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* wild caught ¥ estimate 3.3.2.3 Visitor study The physiological impact of visitors on the monkeys was investigated by assessing the levels of urinary cortisol. Samples were collected during the FMD outbreak when no visitors were in the zoological park and throughout the year when visitor density fluctuated widely. This study used the total number of visitors in the zoo and related this to the concentration of urinary cortisol in the sample collected the next morning to account for a lag in the excretion of urinary cortisol (Bahr, et al., 2000; Whitten, et al., 1998). I selected samples using the Chester Zoo records and diary notes from the urine file. Samples were only included when I was confident that no other physical or social stressful events were occurring. I avoided any samples collected in the three days following a social or physical stressor and samples that preceded a known social conflict between animals as such events have been shown to impact cortisol levels in this group of spider monkeys (Chapter 5). In addition, a study of marmosets revealed that cortisol levels increase prior to the outbreak of serious conflict between animals (T. E. Smith & French, 1997a). Cortisol values were only used on days when there were data points from two or more animals. The values from all animals were averaged on each day to provide one data point per time sampling interval.

It must be noted that for the period of seven months before the FMD outbreak and throughout the zoo closure, the breeding male had been separated from the rest of the group for animal management reasons. Although isolated from the rest of the group he still had full visual and also limited physical contact with the females and juveniles. He was reintroduced back into the group three weeks after the zoological park reopened. To ensure that this separation was not itself a source of stress we used a matched paired t-test to compare the mean urinary cortisol values for all members of the group during two periods when the breeding male was separated and after he had been reintroduced [t (5) = -.017, p = 0.987, Ric in: M = 2.13 ug cortisol/ ml per mg creatinine, SE = 0.40; Ric out: M = 2.14 ug cortisol/ ml per mg creatinine, SE = 0.29]. This indicated that the separation event did not confound the study.

3.3.3 Data analysis The data presented here are derived from 179 urine samples (which resulted in 77 data points) collected across 77 days of urine collection. For details regarding contribution to the study see Chapter 2 (Table 2.4). On average we collected 35 urine samples from each monkey (range of 13 to 51 samples per monkey). I required at least two samples from two different monkeys on a given day to assess whether absolute visitor numbers were associated with urinary cortisol.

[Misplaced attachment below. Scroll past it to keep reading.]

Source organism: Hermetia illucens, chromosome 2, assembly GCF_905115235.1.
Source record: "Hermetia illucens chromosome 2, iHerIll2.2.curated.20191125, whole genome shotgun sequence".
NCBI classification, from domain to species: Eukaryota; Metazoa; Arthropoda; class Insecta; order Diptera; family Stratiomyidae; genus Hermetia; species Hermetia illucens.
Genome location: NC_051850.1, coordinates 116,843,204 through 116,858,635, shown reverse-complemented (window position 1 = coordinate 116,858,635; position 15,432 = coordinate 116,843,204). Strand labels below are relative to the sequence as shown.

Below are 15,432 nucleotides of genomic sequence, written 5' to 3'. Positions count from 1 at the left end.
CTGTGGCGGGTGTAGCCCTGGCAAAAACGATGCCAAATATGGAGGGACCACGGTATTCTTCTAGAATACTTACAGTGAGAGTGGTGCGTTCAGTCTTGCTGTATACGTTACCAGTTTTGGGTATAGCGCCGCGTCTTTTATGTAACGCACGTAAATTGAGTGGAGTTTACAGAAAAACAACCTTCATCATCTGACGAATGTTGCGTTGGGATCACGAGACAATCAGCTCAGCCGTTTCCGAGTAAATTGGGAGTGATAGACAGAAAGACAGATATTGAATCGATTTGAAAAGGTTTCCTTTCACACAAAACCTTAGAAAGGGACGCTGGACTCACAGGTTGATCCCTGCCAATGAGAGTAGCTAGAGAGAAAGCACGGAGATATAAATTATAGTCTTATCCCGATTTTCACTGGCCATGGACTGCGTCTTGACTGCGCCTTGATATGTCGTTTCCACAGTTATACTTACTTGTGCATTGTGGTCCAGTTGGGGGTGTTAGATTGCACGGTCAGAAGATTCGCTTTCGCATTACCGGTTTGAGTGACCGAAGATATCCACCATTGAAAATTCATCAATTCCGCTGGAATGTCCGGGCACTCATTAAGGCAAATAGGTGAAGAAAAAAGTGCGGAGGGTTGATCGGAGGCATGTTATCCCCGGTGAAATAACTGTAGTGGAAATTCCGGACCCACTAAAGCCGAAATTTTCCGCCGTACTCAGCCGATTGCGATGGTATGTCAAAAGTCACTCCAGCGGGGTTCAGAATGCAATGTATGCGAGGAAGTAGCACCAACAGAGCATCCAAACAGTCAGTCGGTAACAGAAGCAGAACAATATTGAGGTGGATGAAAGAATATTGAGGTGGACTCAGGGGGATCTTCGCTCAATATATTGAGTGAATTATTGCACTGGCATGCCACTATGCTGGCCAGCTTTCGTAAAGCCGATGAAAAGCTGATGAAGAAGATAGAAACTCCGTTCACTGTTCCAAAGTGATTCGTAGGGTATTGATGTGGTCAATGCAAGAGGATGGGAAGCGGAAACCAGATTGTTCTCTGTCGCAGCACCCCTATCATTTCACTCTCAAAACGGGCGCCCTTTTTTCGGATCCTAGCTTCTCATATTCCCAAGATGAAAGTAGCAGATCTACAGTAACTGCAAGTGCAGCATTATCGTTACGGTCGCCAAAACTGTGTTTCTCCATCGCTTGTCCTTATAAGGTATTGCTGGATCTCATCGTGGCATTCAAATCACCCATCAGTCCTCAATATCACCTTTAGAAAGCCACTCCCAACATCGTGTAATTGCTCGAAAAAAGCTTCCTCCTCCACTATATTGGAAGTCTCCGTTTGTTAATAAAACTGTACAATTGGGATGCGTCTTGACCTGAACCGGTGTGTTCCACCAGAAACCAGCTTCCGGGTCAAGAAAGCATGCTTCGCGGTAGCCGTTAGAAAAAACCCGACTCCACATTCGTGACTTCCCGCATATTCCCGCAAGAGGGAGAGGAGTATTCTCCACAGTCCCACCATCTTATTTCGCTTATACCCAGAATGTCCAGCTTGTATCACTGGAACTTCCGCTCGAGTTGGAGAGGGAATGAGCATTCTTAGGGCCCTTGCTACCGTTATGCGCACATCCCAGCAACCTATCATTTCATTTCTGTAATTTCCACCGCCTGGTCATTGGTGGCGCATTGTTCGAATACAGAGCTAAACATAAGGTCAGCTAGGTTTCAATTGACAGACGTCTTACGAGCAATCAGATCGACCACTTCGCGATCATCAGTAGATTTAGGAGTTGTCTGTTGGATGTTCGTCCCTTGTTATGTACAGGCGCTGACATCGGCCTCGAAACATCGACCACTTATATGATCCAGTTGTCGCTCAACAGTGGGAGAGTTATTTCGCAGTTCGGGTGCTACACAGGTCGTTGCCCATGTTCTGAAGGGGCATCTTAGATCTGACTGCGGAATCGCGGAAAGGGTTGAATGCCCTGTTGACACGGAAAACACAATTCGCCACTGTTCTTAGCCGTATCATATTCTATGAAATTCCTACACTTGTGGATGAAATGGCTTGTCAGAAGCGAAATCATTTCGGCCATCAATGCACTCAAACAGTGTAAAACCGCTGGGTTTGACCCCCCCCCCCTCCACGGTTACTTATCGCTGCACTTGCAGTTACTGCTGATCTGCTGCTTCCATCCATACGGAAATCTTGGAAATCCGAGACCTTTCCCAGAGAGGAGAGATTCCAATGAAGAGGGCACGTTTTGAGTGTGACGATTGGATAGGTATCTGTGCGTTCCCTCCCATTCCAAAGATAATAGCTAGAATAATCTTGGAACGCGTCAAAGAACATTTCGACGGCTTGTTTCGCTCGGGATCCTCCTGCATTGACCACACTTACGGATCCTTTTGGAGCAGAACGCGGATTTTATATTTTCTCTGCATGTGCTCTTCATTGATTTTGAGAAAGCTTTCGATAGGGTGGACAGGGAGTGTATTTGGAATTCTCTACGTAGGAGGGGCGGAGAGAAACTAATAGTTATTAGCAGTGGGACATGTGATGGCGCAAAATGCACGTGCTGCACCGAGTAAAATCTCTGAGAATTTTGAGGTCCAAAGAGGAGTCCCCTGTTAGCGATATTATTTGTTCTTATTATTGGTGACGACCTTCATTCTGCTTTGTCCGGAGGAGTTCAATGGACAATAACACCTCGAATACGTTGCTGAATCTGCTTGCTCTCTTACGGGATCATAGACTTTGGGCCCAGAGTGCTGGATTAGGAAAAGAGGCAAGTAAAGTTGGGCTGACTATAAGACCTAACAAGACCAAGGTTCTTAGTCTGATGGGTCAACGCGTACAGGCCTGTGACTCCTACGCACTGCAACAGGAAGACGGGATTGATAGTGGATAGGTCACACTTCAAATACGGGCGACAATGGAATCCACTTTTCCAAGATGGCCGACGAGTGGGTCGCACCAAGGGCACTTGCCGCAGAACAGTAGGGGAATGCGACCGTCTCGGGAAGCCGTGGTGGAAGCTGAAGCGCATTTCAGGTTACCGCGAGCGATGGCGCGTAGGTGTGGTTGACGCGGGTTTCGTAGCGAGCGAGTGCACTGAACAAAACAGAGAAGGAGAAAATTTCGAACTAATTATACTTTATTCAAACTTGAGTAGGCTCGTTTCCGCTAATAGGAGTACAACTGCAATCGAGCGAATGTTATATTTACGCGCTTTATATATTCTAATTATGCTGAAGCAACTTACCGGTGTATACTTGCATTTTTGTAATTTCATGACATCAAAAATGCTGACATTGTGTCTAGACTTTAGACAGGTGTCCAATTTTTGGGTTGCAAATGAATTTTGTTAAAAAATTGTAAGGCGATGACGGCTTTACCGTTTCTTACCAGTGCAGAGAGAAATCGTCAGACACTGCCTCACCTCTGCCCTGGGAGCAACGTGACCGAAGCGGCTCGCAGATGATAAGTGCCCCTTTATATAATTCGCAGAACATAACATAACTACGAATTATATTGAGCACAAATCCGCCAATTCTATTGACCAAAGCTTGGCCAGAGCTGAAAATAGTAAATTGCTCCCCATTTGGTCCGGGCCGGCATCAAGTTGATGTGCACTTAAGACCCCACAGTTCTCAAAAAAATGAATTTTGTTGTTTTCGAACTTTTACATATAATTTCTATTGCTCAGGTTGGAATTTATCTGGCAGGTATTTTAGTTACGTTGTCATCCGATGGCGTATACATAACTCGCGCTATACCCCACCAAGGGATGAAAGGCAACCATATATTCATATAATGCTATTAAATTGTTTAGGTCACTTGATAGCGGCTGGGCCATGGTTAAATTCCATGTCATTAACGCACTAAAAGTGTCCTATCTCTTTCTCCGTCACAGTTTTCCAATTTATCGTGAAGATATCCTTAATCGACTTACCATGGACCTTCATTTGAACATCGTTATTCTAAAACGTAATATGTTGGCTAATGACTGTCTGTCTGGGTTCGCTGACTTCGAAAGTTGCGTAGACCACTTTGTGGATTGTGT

To determine whether there was a relationship between visitor number and cortisol we performed a Spearman’s rank correlation, because the presence of 10 data points with a value of 0 led to a skewed distribution as revealed by a significant Kolmogorov-Smirnov test (Z = 1.62, N = 77, p 0.01). To explore the impact of visitors on HPA function we used a repeated measures one-factor analysis of variance (ANOVA) to compare cortisol levels across four categories of visitor numbers. These were no visitors (0), low (1-999), medium (1000-6999) and high (7000) and were based on archived visitor data on the total number of visitors through the gate for a given day. When relevant, I assumed a two-tailed distribution and adopted an alpha level of 0.05 for all statistical tests.

3.4 Results

Mean values for all samples illustrated a trend for increasing cortisol values with higher numbers of visitors (Figure 3.1) and a positive correlation between urinary cortisol and number of visitors (rs = 0.43, p 0.001, N = 77, Figure 3.2) was identified. A repeated measures ANOVA was then used to compare cortisol levels from the five subjects across four visitor categories. We corrected for sphericity problems using Huynh-Feldt correction as recommended by Keppel (1993). We identified a non-significant result [F (3, 12) = 2.57, p =.156). However, further investigation of the data revealed that the cortisol levels in one subject (Fay) showed a conflicting trend with levels of cortisol decreasing with increasing visitor number categories. When the data from this individual subject were excluded from the ANOVA, a significant difference in cortisol levels was observed across the four visitor categories [(F (3, 9) = 10.82, p = 0.002].

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The aim of this study was to increase the understanding of zoo visitor impact on spider monkeys by incorporating a physiological measure. My study supports previous behavioural research that visitors can have a meaningful impact on primates in zoos (Chamove, et al., 1988; S. Cook & Hosey, 1995; Fa, 1989; Hediger, 1969;

Hosey, 2000). I found that as absolute visitor numbers increased, urinary cortisol increased, which suggests that visitors had an impact on spider monkey physiology.